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Tue Mar 12 2013 22:55:52

More Transparency Needed on eBay

By: Brian Cohen

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Wednesday's "Anatomy of a Scam: Sleeper Cells on eBay" Newsflash article exposes how some sellers appearing to have a legitimate eBay reputation are lurking behind a feedback facade and after a period of time switch over to selling non-existent goods.

I call this type of seller a sleeper cell because they appear to have a legitimate business for a period of time and then crossover to selling products that do not exist - the accompanying screenshot shows one seller's "crossover" dates from January 12th/13th.

Is it possible that buyer accountability and seller transparency can be fine tuned in order to make eBay a safer venue?

First we need to expose a fundamental flaw in shipping logistics as we know it today. This is not an eBay-specific problem. Currently there is no way to ensure that an item that is shipped is in fact the item that it is claimed to be.

You might recall in Indiana Jones The Raiders of The Lost Ark that Indy pulled a switcheroo, substituting a bag of sand for a gold statue. Frankly the same thing can happen with an online purchase. Even if a seller is legitimate, the buyer can be the con and falsely claim that they have been defrauded (pulling their own switcheroo on the seller).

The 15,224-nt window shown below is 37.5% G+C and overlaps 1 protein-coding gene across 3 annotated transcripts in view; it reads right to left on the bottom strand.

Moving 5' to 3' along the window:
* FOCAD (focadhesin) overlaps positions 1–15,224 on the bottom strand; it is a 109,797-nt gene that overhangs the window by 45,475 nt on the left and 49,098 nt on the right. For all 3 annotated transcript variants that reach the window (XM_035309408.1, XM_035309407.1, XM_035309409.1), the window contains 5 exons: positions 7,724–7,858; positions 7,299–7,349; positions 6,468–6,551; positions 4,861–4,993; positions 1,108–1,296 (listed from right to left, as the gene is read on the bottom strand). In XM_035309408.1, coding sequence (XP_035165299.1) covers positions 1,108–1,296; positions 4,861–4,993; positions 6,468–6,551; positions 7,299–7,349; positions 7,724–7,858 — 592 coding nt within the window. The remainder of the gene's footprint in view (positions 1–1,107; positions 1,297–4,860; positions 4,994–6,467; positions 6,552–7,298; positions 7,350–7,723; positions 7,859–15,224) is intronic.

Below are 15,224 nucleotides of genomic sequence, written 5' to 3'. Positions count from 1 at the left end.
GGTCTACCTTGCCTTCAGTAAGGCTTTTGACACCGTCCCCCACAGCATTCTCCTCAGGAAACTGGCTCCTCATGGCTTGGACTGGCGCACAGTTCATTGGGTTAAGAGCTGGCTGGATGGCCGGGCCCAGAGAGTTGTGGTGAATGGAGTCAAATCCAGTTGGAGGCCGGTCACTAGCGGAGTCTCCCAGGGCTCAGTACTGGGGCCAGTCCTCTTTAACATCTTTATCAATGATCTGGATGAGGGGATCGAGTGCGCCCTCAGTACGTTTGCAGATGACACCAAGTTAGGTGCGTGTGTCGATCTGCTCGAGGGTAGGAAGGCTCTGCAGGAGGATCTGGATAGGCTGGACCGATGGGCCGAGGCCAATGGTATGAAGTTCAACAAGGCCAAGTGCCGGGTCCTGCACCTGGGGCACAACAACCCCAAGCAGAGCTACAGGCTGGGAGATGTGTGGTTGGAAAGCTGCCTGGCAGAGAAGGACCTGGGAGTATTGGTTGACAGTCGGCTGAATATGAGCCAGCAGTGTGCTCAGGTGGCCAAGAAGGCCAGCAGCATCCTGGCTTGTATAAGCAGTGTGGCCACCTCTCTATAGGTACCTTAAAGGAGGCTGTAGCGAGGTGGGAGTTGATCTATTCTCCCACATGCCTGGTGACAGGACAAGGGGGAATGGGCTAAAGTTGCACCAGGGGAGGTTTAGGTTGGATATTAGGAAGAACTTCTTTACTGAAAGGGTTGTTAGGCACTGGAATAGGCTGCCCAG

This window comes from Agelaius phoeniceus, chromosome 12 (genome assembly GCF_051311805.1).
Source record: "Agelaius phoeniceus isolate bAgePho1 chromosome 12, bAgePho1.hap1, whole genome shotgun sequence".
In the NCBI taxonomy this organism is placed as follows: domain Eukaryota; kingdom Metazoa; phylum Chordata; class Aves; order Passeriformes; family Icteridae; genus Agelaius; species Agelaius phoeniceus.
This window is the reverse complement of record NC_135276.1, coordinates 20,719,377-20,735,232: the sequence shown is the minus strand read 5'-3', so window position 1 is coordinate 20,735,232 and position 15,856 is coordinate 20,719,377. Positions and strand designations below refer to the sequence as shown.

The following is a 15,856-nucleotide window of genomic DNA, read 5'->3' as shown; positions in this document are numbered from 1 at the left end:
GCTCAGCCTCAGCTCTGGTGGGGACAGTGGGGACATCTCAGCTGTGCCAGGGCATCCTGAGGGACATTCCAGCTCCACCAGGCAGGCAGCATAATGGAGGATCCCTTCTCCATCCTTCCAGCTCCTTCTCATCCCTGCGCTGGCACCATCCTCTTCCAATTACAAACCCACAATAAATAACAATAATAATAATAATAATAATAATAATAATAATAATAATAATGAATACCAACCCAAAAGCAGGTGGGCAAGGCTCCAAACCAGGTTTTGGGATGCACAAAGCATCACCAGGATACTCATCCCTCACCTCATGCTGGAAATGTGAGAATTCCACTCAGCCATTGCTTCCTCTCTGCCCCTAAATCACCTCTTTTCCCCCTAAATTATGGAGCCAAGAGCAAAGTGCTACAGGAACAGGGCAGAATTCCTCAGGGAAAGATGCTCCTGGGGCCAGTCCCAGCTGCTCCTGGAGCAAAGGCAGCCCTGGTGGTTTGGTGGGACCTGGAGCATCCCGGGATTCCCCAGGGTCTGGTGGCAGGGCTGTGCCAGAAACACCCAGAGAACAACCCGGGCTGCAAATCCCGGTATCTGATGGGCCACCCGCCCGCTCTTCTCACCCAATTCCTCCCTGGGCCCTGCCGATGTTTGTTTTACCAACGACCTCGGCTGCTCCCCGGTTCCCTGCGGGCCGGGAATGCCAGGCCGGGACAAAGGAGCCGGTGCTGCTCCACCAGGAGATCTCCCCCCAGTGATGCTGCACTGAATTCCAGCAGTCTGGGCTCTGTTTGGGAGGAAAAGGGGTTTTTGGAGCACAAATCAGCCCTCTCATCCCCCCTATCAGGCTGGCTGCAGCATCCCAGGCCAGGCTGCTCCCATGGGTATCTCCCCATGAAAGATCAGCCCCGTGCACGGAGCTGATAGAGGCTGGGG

In what might sound like science fiction, I see a future where packages are shipped with "black box" event recorders which would be able to determine the chemical composition of the contents of a shipping container. In case of a dispute, a third party would obtain access to these records to determine the authenticity.

Did you receive tungsten instead of gold? (See "Largest Private Refinery Discovers Gold-Plated Tungsten Bar" - link.) This magic box will tell you. Perhaps, the company that figured out how to anonymize shipping (see eBay to Let Buyers Keep Their Addresses Private? - link) will be the same one to figure out how to make shipping more secure?

Anyway, coming back to reality, we have eBay Buyer Protection and its Dispute Resolution Process. If you read the fine print, Buyer Protection does not cover "excessive cases" being filed by a buyer. This language is a bit vague.

One would think that after I attempted to purchase the same item three different times and filed three claims within such a short period of time that there would be some kind of consequence or accountability for my actions.